“At Glossier, something we’ve always stayed very true to, since pre-launch, day one, is that every single person is an influencer.” – Emily Weiss, Founder and CEO 

Much like Glossier’s invisible makeup mission, their advertising follows the same model. Rather than exclusively utilize influencers with millions of followers, Glossier identified 500 superfans who could be brand ambassadors. These customers who regularly buy Glossier products promote them on their own accounts in authentic, real ways. 

Micro-influencers often have a level of authenticity and relatability that can be hard to maintain as one’s following grows exponentially. Although they don’t have the same reach as larger influencers, these micro-influencers tend to be more trusted by their audiences.

Whether an influencer has 50 or 50K followers, their values and opinions are trusted within their social bubbles and communities. So when Glossier gets an endorsement from a brand ambassador’s social media posts, that’s the most powerful (and cheapest) advertising around.

Glossier’s Spin on Experiential Marketing Brings New Life to Brick-and-Mortar

With roots in a beauty blog, Glossier started as an exclusively online brand. Today, the brand is still heavily focused on digital avenues, but has experimented with physical, real-world experiences in smart ways.

Glossier has flagship stores in only two major cities (New York City and Los Angeles), but has also launched limited-time pop ups around the world and sells products through retailers like Bloomingdale’s, Sephora, and Ulta Beauty.

Makeup shoppers at a Glossier pop-up store

These offline and in-store experiences are meant to further engage Glossier’s already existing digital community. Since people who visit the brick-and-mortar stores and pop-ups tend to already be familiar with the brand, the physical spaces can be about more than just showcasing products. Instead, these spaces are designed to enhance the shopping experience, encouraging shoppers to create personal social media content and bond with friends over the latest and greatest in skincare.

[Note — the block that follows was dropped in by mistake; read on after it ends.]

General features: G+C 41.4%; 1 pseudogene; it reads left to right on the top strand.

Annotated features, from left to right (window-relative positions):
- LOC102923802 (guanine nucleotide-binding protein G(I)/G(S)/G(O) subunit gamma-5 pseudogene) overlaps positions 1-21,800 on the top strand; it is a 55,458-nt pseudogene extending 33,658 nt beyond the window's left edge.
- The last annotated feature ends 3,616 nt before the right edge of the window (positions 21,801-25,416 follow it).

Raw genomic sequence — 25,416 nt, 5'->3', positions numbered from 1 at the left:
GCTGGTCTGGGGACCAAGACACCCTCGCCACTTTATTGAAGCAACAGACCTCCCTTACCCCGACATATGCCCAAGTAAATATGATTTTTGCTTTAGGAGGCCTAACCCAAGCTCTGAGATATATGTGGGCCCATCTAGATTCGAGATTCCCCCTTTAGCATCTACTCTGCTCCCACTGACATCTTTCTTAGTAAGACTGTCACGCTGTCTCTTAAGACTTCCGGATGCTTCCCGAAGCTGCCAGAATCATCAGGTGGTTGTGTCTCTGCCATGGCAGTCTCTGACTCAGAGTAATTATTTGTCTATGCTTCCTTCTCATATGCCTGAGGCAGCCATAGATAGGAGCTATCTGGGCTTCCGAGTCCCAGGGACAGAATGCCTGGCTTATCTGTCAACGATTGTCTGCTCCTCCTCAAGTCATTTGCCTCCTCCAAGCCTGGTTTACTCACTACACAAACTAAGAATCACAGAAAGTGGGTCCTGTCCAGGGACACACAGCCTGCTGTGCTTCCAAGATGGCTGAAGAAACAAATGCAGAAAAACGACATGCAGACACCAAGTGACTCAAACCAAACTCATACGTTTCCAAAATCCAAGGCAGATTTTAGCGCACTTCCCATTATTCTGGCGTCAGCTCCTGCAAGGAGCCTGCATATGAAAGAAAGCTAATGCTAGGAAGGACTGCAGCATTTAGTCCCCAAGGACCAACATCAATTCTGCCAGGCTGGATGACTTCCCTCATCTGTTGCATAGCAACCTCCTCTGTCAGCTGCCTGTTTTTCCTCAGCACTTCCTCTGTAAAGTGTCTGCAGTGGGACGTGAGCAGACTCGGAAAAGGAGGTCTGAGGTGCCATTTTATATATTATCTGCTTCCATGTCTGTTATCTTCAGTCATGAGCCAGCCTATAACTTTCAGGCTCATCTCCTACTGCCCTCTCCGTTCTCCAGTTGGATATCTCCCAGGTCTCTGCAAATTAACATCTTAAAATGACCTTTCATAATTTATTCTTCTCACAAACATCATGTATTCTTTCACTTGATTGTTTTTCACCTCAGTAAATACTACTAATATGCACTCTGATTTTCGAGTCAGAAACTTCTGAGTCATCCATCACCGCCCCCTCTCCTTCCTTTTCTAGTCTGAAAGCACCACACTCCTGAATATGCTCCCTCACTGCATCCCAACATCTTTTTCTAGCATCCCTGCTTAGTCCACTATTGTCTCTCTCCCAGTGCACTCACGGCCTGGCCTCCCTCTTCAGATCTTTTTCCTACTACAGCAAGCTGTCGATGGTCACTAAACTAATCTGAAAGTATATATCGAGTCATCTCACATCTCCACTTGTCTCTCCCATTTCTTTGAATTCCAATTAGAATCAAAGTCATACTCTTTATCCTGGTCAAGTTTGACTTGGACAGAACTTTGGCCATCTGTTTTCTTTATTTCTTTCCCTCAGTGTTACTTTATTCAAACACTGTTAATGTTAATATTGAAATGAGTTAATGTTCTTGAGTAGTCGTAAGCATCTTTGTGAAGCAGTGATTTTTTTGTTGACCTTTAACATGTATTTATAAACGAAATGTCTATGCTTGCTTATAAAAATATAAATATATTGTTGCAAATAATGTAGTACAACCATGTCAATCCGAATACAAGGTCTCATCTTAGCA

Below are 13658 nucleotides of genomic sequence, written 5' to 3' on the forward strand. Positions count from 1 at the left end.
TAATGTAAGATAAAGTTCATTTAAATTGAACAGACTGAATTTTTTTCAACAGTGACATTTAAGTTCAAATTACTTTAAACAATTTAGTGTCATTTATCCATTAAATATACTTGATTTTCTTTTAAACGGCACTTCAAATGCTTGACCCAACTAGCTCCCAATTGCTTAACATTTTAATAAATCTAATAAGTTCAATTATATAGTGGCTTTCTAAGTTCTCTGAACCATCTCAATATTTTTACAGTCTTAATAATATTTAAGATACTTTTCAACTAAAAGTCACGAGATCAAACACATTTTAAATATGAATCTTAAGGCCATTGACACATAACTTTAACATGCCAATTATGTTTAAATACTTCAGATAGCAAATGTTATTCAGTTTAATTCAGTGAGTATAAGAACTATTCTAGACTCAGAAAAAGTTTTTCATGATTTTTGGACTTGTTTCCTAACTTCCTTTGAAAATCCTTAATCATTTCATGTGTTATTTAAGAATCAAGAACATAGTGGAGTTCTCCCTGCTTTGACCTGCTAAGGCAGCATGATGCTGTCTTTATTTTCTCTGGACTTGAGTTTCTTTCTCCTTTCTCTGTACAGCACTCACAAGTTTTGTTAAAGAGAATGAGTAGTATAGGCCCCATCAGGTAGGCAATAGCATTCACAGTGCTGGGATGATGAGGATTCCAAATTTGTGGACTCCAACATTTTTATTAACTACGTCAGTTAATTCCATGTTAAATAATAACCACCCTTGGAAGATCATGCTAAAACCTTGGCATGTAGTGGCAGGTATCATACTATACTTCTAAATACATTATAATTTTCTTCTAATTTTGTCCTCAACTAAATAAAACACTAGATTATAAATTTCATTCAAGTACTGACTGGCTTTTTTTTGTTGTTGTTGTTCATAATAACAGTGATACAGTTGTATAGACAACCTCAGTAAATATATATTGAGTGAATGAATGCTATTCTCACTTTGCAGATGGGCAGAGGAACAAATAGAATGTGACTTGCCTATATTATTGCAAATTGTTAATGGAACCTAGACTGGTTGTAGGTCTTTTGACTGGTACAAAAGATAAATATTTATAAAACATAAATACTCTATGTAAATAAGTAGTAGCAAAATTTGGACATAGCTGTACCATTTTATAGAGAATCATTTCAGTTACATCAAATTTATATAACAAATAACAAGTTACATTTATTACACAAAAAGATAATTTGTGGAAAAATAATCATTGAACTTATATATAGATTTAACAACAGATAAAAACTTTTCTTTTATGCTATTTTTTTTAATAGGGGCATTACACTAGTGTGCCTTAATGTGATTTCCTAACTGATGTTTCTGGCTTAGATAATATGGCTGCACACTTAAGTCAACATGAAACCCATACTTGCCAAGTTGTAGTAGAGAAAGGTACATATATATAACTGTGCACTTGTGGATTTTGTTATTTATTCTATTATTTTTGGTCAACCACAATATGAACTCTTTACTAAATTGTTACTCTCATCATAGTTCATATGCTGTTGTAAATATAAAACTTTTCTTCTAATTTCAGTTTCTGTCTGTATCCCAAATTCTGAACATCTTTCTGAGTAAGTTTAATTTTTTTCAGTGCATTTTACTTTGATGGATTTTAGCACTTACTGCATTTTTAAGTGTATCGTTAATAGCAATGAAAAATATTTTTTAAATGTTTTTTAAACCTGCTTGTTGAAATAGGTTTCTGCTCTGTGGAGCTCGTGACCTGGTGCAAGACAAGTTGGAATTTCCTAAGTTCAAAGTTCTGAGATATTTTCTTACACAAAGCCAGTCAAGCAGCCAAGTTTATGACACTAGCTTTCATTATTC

In 2018, Glossier partnered with (the now closed) Rhea’s Cafe in San Francisco for a month-long event where customers ordered from a limited menu and got to try and buy hundreds of Glossier products. The company did a complete restaurant takeover with vanities on the wall and makeup brushes resting in delicate coffee cups. 

An experiential Glossier pop-up stpre partnership with Rhea's Cafe in San Francisco

For a Boston pop-up in the Seaport neighborhood, Glossier rented out all nine of the freestanding micro shops in the retail village, assigning each boutique to a different line of product, including an entire room dedicated to perfecting your brows. 

For a Seattle pop-up, Glossier teamed up with landscape designer Lily Kwong to create an in-store experience with rolling hills and moss-covered mounds…and it was all real! The store was designed to reflect the juxtaposition of nature and city life in the community. Glossier’s experiential marketing strategy focuses on making each pop-up unique to the environment it inhabits to reflect the lives of the people living in that area. 

The Proof is in the Milk Jelly Cleanser…

A strong digital presence is more important than ever for beauty brands, especially for connecting with millennial and Gen Z audiences. Glossier has found the perfect formula for generating trust from their consumers by having an approachable tone and garnering extensive earned media (and thus free advertising) from their devoted fans. Add these together with a strong social media presence and experiential events, and you’ve got a kick***, unstoppable brand. 

Younger audiences seek authenticity and memorable experiences, which is why we do what we do at CBC: integrated marketing campaigns that combine top-notch experiential marketing programs with a strong digital and social strategy for the brands we work with. 

Does your marketing strategy need a makeover? CBC can help you design and implement smart, integrated campaigns. Let’s start the convo.